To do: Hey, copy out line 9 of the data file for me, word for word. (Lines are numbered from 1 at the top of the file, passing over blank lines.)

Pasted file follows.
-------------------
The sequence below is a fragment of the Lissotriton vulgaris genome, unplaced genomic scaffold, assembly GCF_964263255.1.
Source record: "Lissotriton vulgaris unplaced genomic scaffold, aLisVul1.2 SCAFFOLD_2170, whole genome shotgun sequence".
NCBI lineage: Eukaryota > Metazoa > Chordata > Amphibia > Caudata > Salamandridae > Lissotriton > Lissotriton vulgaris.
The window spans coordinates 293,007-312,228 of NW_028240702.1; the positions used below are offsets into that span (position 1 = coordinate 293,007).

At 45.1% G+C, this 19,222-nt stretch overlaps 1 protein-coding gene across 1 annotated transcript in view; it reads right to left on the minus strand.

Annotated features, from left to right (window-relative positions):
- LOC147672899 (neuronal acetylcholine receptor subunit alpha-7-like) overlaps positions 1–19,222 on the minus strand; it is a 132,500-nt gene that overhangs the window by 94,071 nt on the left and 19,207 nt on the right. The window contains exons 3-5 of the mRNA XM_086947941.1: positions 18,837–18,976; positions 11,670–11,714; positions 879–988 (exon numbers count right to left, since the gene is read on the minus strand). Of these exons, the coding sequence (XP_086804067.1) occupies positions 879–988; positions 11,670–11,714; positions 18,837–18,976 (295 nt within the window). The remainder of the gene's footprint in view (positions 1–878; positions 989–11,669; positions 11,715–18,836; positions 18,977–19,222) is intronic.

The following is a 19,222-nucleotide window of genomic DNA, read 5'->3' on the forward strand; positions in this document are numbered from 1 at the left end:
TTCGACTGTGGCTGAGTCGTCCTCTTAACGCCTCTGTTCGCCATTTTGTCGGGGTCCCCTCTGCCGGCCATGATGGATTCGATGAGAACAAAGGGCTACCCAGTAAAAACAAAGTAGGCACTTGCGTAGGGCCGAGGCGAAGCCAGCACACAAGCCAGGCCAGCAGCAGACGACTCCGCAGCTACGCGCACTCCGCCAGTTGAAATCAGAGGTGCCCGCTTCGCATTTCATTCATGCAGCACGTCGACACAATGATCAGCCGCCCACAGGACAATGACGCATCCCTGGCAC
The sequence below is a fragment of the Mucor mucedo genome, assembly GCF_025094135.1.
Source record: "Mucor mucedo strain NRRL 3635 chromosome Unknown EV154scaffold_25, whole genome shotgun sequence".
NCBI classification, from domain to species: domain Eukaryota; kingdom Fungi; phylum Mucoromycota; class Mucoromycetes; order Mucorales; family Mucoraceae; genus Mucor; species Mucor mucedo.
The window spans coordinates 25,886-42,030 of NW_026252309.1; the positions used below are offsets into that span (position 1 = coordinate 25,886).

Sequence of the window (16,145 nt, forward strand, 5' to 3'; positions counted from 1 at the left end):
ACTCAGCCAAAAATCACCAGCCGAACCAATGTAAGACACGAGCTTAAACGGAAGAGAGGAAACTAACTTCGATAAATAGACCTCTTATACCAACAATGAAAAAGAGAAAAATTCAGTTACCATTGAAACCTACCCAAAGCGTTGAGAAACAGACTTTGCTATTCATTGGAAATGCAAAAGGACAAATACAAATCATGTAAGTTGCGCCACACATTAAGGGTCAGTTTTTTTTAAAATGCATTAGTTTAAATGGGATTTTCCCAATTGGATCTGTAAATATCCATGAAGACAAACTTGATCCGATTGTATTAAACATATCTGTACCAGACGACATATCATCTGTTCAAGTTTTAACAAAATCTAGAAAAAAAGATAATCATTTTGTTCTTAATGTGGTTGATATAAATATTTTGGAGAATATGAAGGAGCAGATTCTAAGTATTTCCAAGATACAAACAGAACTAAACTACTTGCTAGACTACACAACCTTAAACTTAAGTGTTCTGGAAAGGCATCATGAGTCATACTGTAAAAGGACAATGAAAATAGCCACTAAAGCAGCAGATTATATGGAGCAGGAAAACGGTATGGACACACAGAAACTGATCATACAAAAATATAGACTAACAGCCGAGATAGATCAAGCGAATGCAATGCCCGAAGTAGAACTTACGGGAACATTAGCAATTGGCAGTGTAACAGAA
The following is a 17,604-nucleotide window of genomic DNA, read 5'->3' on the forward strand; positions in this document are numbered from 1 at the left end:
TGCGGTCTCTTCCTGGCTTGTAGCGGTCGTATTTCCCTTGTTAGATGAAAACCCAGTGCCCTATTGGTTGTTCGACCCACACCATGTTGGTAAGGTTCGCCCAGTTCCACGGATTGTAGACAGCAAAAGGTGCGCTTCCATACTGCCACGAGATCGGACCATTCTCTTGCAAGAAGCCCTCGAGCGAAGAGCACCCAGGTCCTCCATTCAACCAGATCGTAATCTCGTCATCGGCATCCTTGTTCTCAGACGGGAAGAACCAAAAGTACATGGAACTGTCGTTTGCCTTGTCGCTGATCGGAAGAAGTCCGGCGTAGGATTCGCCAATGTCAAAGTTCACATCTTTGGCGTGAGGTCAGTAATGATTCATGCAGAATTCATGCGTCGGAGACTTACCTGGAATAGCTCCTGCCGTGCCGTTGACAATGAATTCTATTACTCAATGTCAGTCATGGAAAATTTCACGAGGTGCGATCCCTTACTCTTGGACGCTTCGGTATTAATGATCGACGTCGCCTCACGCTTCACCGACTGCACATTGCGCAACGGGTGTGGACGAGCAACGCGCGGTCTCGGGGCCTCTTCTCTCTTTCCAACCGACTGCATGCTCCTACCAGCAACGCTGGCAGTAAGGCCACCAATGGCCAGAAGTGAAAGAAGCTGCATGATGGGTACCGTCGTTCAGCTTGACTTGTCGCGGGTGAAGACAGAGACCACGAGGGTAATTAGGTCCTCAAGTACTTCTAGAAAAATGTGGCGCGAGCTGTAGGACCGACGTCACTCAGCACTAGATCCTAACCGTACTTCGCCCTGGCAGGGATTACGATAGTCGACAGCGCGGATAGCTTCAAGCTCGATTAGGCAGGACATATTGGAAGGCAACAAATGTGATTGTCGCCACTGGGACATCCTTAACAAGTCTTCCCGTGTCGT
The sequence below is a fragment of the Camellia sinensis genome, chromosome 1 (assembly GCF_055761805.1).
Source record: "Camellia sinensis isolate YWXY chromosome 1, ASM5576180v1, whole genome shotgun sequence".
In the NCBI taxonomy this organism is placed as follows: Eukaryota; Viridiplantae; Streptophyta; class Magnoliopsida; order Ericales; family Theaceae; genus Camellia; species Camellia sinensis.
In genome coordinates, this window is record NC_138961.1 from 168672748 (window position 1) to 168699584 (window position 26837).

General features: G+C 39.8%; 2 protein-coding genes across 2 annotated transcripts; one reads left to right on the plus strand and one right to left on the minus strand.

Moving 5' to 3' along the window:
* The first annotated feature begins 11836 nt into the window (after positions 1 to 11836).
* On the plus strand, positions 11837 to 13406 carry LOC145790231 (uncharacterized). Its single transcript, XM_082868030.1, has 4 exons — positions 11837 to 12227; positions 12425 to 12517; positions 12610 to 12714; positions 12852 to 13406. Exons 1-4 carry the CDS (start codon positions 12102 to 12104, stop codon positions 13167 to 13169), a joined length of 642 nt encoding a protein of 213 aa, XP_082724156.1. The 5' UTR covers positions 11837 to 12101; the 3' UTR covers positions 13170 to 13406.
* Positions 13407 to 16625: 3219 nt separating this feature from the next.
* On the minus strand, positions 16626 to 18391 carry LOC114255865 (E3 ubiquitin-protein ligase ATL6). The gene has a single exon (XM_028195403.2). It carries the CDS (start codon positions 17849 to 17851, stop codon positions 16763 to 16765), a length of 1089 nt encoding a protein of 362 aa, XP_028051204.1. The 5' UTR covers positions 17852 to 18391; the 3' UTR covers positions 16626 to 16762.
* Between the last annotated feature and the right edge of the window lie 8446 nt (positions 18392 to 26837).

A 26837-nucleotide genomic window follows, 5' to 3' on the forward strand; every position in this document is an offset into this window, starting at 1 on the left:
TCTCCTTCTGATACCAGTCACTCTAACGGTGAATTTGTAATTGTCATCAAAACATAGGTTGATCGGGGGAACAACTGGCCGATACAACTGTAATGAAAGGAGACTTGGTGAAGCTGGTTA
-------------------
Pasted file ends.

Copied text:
TTCGACTGTGGCTGAGTCGTCCTCTTAACGCCTCTGTTCGCCATTTTGTCGGGGTCCCCTCTGCCGGCCATGATGGATTCGATGAGAACAAAGGGCTACCCAGTAAAAACAAAGTAGGCACTTGCGTAGGGCCGAGGCGAAGCCAGCACACAAGCCAGGCCAGCAGCAGACGACTCCGCAGCTACGCGCACTCCGCCAGTTGAAATCAGAGGTGCCCGCTTCGCATTTCATTCATGCAGCACGTCGACACAATGATCAGCCGCCCACAGGACAATGACGCATCCCTGGCAC